South Africa’s main opposition Democratic Alliance demanded the government give clarity about its strategy to procure and administer coronavirus vaccines, and criticised the lack of progress made so far.
President Cyril Ramaphosa said last week that his administration had secured 20 million doses, without giving details of when they will arrive and what they would cost. It has also struck a deal for an initial 1.5 million doses of AstraZeneca Plc’s vaccine that may arrive this month and next. However, the government is facing increasing criticism from scientists and labor unions for not publicising its strategy earlier.
“We’ll need to start a mass rollout by March or April, at the very latest, to avoid a third wave as we head into winter,” DA leader John Steenhuisen told reporters Monday. “So getting 20 million – or 200 million for that matter – in August or September is not an achievement, it’s a failure.”
The party wants to know where the vaccines will come from, how many doses will be in each shipment and when they will arrive, Steenhuisen said. It has also requested a breakdown of the budget both for the acquisition and the vaccination program and will take legal action if Ramaphosa’s government fail to respond within seven days, he said.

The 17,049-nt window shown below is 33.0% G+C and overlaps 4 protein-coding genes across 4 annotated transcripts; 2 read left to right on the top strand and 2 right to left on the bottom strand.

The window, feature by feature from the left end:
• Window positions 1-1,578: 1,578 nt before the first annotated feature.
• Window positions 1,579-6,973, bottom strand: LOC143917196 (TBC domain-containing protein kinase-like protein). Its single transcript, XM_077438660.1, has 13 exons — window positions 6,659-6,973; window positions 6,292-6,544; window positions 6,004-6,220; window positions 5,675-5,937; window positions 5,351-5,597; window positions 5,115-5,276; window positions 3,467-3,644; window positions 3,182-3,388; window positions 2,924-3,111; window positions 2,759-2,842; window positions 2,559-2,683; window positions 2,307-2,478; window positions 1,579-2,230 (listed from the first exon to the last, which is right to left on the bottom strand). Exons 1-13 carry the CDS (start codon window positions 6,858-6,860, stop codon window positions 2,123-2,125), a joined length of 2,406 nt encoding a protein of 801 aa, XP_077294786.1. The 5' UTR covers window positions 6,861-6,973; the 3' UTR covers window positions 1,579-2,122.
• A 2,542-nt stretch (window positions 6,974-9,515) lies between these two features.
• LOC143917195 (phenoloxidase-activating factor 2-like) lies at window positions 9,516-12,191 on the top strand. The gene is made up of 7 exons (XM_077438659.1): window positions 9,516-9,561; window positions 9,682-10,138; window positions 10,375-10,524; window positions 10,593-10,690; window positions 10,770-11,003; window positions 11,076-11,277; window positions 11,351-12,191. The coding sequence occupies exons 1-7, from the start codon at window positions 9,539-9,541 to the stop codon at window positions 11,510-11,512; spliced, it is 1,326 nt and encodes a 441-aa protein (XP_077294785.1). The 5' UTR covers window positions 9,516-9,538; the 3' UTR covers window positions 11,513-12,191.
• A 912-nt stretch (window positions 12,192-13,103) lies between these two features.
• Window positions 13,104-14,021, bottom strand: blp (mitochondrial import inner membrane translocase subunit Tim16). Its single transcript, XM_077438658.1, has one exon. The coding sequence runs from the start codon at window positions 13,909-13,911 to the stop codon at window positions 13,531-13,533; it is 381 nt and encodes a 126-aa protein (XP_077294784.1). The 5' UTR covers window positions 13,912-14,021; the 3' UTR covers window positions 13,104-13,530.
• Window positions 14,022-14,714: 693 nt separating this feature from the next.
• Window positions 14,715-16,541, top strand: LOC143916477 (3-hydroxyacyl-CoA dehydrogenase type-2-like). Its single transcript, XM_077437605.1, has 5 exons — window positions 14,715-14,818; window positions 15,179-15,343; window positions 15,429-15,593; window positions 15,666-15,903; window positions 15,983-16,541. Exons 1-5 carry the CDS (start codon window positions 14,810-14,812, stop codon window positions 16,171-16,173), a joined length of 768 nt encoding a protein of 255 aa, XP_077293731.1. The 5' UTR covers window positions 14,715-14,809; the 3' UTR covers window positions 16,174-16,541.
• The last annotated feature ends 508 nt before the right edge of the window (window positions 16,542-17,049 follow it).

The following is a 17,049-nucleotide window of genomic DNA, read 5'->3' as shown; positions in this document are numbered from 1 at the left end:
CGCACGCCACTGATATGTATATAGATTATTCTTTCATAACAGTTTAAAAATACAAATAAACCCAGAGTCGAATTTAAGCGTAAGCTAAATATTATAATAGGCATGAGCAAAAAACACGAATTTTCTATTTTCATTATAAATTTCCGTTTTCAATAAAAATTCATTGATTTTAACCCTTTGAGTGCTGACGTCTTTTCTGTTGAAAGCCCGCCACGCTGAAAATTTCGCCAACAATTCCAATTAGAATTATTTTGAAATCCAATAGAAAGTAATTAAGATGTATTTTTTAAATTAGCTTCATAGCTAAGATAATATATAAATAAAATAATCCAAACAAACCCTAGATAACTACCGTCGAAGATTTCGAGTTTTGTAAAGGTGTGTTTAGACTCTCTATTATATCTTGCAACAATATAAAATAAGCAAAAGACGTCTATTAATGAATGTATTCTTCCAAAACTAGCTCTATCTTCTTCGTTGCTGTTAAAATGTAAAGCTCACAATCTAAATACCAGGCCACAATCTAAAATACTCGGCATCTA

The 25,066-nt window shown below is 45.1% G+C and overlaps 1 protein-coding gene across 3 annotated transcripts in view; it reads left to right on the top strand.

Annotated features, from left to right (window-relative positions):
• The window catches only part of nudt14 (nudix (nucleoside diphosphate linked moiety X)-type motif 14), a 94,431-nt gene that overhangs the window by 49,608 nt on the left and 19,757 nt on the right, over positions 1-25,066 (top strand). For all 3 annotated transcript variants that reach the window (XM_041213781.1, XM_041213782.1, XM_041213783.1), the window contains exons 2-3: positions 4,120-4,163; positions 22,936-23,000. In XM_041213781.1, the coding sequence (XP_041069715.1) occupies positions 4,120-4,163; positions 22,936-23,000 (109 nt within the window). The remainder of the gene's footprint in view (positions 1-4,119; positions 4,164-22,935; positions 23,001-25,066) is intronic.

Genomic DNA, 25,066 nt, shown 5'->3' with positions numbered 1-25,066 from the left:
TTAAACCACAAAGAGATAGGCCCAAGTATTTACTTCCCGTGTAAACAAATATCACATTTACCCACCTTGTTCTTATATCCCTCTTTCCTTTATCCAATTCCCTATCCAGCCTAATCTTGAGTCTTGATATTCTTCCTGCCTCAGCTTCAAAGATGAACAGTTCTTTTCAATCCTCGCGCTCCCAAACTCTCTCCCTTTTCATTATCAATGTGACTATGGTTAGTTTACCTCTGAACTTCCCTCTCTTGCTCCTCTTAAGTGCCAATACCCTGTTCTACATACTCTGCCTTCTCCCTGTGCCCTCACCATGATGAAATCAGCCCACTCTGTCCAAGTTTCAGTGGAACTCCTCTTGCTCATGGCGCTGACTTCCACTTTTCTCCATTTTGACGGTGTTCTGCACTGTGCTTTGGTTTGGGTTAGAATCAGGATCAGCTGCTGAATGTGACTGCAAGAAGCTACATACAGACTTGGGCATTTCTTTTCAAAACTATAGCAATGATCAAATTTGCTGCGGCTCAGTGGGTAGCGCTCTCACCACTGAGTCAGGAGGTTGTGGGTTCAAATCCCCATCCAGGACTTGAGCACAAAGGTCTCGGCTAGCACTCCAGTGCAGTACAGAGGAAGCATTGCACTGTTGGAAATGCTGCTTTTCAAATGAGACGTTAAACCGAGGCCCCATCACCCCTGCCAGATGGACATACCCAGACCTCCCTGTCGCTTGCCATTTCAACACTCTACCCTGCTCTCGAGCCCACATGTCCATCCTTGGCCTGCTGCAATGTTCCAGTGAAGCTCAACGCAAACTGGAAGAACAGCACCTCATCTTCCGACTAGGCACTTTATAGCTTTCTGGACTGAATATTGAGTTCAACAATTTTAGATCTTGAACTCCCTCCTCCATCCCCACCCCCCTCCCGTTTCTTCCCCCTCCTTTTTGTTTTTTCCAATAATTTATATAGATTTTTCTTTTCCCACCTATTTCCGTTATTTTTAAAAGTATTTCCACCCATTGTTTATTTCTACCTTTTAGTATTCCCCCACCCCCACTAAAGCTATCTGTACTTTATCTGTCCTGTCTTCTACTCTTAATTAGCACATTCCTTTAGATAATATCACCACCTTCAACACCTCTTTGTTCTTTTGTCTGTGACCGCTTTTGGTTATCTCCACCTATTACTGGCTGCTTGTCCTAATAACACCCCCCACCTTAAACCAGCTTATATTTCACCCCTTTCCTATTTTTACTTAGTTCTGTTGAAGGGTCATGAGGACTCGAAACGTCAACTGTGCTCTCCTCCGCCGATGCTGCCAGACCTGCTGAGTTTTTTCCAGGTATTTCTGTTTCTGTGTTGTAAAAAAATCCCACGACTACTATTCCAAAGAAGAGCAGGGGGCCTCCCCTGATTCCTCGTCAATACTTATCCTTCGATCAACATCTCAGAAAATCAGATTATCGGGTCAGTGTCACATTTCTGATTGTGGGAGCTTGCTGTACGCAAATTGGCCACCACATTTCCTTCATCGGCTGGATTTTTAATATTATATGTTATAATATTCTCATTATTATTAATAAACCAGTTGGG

The Western Cape provincial government has started to look into procuring vaccines independently, even though the national government manages the process, Steenhuisen said.
South Africa has a population of 60 million and has more than 1.3 million confirmed infections so far and about 37,000 deaths, making it the worst affected nation on the continent.
Fifty-one countries have already collectively administered more than 42 million doses, data collated by Bloomberg shows, with a number of nations pre-paying while the shots were still in development to secure early delivery.
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